Attention NYC Fast Food: At-Will Employment Changes July 4

“You’re fired.” Most US employers don’t need a reason to utter those words, but New York City’s new legislation protecting fast-food workers is going into July 4, 2021. After this, employers will either need “just-cause” or layoffs for economic reasons to terminate a fast-food employee.

The controversial new rule singles out one sector of employees and favors them above all other employees, with job protections that most employees don’t have. It may be controversial (the New York State Restaurant Association has already filed a lawsuit), but it may be the start of a change in US employment law.

A solution in search of a problem.

At-will employment means that you can quit at any time with no notice. (Two week’s notice is merely customary, but absent a contract, you’re not required to even give five minutes’ notice.) At-will employment also means that your boss can fire you at any time with no notice for any reason or no reason as long as that reason doesn’t violate the law.

To keep reading, click here: Attention NYC Fast Food: At-Will Employment Changes July 4

 

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3 thoughts on “Attention NYC Fast Food: At-Will Employment Changes July 4

  1. The seniority thing is definitely not good. A lot of employers do this anyway—for example, manufacturers tend to lay off newer employees first. But it’s really disheartening to employees when Efficient Eddie keeps the dining room sparkling and all the customers love him, but he gets laid off and Slacker Sam, who spends half his shift lurking in the walk-in eating pickle chips, gets to stay only because he’s been there longer.

    1. While I agree completely, the solution (that it’s not too late to implement) was to fire Slacker Sam at the first (or maybe the 2nd or 3rd) sign that he as, in fact, Slacker Sam. I have limited sympathy for a manager who is now complaining that the seniority rule means he can’t fire a bad employee that he hasn’t fired *for long enough that employee now has seniority*.

  2. Great article which is not just confined to fast food workers but also retail workers including even grocery workers. Most of the problems listed by this article, write-ups, hours scheduled, seniority, etc. are covered in union jobs as givens but are also con benefits for productive workers who have to deal with non-productivity in their coworkers, while expected to compensate for the other non-effort.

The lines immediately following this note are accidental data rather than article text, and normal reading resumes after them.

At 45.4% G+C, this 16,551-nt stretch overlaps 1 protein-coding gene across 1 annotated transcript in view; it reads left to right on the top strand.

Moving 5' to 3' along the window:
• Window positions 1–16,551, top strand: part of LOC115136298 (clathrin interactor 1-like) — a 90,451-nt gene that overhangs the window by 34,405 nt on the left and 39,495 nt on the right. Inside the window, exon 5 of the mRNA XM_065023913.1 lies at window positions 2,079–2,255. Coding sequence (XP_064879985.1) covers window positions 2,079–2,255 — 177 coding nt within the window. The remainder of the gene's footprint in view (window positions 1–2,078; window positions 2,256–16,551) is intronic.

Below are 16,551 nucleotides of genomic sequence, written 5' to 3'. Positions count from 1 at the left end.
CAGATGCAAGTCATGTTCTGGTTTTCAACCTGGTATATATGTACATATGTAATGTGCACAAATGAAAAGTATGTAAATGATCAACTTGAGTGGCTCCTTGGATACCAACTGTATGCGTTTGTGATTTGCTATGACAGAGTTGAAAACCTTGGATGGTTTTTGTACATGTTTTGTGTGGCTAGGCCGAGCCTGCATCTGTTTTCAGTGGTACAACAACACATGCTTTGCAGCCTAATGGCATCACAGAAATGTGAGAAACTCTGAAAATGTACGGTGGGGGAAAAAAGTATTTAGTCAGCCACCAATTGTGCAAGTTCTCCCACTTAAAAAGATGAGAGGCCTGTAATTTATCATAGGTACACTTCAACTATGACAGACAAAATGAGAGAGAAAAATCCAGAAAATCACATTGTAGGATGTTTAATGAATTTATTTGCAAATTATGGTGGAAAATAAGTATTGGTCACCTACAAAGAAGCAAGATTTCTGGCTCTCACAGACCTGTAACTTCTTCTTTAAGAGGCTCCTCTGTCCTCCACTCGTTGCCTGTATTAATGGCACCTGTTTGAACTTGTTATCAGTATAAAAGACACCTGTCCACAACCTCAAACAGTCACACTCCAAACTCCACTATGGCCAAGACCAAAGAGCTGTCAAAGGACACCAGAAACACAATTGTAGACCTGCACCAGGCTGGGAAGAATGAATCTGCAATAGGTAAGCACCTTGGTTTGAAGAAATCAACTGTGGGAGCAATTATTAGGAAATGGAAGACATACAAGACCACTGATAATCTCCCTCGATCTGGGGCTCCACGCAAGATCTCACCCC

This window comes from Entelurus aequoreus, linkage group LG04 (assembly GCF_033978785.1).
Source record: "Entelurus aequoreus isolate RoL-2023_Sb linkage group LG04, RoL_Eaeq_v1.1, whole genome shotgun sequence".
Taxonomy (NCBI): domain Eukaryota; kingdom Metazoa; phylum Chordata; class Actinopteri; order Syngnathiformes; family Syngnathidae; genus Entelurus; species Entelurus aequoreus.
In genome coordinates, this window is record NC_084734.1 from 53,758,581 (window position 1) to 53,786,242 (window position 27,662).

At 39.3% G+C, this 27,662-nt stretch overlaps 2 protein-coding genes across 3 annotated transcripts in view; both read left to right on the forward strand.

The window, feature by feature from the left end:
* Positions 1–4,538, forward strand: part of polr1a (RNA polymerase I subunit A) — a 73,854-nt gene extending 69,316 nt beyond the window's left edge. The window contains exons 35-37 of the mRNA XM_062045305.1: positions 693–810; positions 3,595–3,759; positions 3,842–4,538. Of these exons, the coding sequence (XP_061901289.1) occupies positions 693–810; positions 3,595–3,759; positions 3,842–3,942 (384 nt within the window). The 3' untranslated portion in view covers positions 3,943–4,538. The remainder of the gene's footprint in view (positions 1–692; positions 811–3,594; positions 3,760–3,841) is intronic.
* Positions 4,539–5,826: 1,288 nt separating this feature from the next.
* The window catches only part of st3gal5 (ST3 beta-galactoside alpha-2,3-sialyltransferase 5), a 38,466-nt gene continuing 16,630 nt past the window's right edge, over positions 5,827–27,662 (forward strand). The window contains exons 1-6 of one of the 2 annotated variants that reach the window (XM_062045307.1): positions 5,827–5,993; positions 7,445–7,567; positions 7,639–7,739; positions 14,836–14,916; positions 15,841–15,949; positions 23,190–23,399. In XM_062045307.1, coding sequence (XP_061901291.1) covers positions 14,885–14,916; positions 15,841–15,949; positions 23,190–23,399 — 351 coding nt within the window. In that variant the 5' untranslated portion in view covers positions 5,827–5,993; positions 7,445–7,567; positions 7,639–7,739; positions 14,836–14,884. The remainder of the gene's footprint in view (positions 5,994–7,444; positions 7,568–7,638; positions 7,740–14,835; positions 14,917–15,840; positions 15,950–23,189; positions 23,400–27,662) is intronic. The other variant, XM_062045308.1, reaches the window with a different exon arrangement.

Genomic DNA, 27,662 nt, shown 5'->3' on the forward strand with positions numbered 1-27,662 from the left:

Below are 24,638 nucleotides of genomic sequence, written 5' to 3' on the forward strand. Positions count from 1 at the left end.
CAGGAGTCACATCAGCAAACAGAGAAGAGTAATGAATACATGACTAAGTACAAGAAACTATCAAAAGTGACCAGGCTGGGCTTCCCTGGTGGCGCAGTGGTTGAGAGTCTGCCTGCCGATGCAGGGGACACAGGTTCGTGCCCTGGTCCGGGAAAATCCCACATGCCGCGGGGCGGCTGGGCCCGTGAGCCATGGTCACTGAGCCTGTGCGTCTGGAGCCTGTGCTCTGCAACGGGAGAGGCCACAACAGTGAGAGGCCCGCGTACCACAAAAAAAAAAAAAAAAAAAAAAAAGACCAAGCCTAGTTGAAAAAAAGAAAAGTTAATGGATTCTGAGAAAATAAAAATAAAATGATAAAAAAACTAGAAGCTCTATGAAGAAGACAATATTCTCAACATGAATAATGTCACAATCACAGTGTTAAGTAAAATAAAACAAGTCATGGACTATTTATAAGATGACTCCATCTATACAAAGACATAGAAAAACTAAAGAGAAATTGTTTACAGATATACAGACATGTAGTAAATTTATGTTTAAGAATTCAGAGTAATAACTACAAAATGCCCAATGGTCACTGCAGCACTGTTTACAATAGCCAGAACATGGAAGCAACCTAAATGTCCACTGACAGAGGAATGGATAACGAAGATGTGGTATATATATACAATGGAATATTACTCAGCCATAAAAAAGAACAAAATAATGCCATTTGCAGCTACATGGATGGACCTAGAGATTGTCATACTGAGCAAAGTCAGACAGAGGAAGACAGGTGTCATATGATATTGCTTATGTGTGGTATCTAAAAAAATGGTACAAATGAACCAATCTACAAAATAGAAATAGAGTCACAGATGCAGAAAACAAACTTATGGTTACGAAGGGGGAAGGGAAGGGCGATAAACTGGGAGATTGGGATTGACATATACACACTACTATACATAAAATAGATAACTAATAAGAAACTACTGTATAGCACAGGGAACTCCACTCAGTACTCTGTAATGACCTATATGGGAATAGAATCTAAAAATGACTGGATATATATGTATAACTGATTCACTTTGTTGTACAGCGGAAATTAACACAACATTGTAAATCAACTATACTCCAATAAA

I do agree that the right to work law has to be deleted because of the allowance for trivial firings and quitting, but this NYC liberal law is not looking at the full picture of protection to be fired or quit in reality. Amendments are needed to cover all the loopholes and also protect the good workers.
    As for the individual issues listed, 1. The required paperwork that needs to be put into the HR file, most big businesses no longer have an HR person on site but do everything digitally. It is not that hard to fill out the needed form for repeat inconsistent job performance ( for example constant tardiness which is also proved by time clock punches). The second issue concerning scheduling based on seniority is based on an assumption that the senior employee is more productive, which is depending on whether job is physically demanding on the body, another glitch that needs addressing. Usually the senior person has become accustomed to getting the same amount of hours which creates an assumption that they will always get those number of hours scheduled. With big emphasis on keeping the labor hours to keep all employees in the part-time status, scheduling should be made based on yearly staffing needs rather than just the current needs because of seasonal fluctuations, which eliminates scheduling conflicts—again another glitch in the law.
    These issues are not being addressed correctly because liberal thinkers fail to understand the full implications of application. Now here’s hoping that they will amend the law correctly sooner than later.

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